Published in 1894, The Wood Beyond the World is the fourth of Morris's early prose romances and the second, after The Glittering Plain (1891), to combine the essential elements of the fantasy genre—a purely imagined medievalesque world and the supernatural. Together with The Well at the World's End (1896), it has a title capable, as the later fantasist C. S. Lewis pointed out, of evoking a feeling of wonder. From the earliest folklore and fairy stories, the wood has been the locus of the mysterious, the dangerous, and the marvelous, but how then did this one get beyond the confines of this world? How does one get there? In one sense the book's title insures its success, for we are compelled to read it to …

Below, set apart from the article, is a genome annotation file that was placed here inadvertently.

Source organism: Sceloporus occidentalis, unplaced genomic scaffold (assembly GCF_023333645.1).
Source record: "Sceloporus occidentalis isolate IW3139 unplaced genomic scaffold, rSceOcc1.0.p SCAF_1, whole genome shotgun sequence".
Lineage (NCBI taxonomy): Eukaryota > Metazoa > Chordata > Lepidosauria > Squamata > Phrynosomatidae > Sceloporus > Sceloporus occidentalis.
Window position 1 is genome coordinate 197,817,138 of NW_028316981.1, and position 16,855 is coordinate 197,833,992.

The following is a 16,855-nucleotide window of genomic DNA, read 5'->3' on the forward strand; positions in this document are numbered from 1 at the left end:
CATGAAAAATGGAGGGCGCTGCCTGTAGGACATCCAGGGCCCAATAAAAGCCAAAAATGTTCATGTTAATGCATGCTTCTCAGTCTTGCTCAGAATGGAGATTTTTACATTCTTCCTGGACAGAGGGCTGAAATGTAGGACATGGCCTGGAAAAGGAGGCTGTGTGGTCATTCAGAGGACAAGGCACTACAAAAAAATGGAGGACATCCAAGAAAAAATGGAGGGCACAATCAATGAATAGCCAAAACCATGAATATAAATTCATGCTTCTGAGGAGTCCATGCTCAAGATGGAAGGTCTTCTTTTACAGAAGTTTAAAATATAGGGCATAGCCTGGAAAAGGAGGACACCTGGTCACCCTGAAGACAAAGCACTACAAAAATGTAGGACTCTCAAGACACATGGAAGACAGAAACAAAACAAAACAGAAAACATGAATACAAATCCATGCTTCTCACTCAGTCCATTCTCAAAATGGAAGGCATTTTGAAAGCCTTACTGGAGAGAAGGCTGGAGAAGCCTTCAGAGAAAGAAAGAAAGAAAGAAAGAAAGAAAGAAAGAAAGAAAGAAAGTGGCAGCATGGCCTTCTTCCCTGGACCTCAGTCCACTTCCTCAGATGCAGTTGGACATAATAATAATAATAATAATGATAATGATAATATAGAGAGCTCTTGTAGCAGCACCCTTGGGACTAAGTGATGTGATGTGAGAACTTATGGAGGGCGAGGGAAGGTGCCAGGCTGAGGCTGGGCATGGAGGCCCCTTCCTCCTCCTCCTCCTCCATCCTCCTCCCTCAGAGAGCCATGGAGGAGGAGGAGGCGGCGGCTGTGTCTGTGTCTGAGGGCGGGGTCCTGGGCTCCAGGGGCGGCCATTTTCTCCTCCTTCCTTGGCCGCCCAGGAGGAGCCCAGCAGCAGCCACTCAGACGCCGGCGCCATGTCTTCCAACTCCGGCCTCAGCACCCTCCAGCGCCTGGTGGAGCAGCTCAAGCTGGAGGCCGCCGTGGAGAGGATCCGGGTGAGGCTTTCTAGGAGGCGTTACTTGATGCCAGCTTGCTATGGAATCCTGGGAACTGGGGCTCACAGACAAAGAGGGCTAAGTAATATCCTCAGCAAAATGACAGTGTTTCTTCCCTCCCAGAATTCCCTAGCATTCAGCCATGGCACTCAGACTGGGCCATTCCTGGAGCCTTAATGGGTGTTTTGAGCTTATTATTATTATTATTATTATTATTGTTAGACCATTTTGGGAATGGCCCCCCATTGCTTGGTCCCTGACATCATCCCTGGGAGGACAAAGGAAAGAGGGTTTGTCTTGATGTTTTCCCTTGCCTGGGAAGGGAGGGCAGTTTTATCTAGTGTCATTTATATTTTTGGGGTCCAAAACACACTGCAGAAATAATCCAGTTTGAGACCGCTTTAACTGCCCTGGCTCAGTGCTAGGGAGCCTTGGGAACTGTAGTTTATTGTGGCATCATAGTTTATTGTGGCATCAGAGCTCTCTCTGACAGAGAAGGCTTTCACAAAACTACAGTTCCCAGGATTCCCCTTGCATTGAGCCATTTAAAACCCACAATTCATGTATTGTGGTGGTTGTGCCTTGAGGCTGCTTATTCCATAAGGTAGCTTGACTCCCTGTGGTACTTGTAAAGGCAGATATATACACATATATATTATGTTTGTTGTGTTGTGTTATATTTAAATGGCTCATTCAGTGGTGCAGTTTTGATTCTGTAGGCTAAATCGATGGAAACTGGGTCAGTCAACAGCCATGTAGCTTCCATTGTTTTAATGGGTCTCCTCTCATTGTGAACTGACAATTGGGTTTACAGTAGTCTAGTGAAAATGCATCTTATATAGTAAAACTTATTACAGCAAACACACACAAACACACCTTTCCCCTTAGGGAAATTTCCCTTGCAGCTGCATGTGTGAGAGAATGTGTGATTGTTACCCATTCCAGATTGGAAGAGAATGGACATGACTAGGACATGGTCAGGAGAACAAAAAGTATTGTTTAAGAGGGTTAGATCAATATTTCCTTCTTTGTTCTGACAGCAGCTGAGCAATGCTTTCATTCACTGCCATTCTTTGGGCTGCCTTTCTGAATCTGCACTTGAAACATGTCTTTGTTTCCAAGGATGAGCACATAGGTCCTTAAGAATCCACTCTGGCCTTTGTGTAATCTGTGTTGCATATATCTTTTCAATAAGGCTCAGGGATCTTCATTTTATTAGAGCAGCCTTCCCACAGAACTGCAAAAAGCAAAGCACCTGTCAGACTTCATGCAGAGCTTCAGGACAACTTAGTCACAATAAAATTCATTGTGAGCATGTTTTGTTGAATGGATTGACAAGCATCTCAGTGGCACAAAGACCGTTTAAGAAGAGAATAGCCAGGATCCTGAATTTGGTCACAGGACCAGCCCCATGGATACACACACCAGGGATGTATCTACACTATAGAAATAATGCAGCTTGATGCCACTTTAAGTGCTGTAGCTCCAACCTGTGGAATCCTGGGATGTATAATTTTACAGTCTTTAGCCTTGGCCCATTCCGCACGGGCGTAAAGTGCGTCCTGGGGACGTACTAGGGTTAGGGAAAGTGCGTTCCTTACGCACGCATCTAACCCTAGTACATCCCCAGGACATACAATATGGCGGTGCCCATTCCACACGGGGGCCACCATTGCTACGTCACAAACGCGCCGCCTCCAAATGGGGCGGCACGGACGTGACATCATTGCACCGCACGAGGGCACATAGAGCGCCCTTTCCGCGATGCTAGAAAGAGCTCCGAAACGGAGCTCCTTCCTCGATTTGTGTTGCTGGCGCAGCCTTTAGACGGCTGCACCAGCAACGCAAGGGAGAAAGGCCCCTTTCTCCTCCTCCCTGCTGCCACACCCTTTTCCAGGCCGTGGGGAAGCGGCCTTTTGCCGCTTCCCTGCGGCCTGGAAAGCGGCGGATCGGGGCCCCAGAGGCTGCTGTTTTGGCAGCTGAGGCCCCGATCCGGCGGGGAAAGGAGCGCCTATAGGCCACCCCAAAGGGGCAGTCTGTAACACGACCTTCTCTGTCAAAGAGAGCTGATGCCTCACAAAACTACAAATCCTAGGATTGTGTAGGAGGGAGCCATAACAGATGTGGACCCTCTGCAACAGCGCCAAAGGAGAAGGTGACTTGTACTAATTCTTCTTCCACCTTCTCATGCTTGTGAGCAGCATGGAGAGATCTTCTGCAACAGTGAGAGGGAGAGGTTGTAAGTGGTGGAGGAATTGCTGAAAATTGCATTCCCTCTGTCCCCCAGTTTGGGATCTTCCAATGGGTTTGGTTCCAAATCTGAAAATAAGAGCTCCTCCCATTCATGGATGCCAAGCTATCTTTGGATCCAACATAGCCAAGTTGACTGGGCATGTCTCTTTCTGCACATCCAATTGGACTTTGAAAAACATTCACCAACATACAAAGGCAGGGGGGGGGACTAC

Boenig, Robert. "The Wood beyond the World". The Literary Encyclopedia. First published 08 November 2006; last revised 30 November -1.
[http://www.litencyc.com/php/sworks.php?rec=true&UID=8212, accessed 27 April 2015.]